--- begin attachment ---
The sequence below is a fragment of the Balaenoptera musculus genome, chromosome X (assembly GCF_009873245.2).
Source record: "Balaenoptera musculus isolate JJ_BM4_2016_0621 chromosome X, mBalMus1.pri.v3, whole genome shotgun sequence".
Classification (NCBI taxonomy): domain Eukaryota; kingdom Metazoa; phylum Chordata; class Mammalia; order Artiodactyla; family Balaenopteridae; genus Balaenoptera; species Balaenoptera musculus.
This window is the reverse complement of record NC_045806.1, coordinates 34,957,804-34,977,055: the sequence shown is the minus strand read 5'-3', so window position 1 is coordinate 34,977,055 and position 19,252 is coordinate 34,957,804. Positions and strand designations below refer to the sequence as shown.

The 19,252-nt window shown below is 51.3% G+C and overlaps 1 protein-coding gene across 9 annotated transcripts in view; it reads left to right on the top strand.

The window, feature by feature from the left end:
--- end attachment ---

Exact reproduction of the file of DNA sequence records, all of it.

The sequence below is a fragment of the Balaenoptera musculus genome, chromosome X (assembly GCF_009873245.2).
Source record: "Balaenoptera musculus isolate JJ_BM4_2016_0621 chromosome X, mBalMus1.pri.v3, whole genome shotgun sequence".
Classification (NCBI taxonomy): domain Eukaryota; kingdom Metazoa; phylum Chordata; class Mammalia; order Artiodactyla; family Balaenopteridae; genus Balaenoptera; species Balaenoptera musculus.
This window is the reverse complement of record NC_045806.1, coordinates 34,957,804-34,977,055: the sequence shown is the minus strand read 5'-3', so window position 1 is coordinate 34,977,055 and position 19,252 is coordinate 34,957,804. Positions and strand designations below refer to the sequence as shown.

The 19,252-nt window shown below is 51.3% G+C and overlaps 1 protein-coding gene across 9 annotated transcripts in view; it reads left to right on the top strand.

The window, feature by feature from the left end: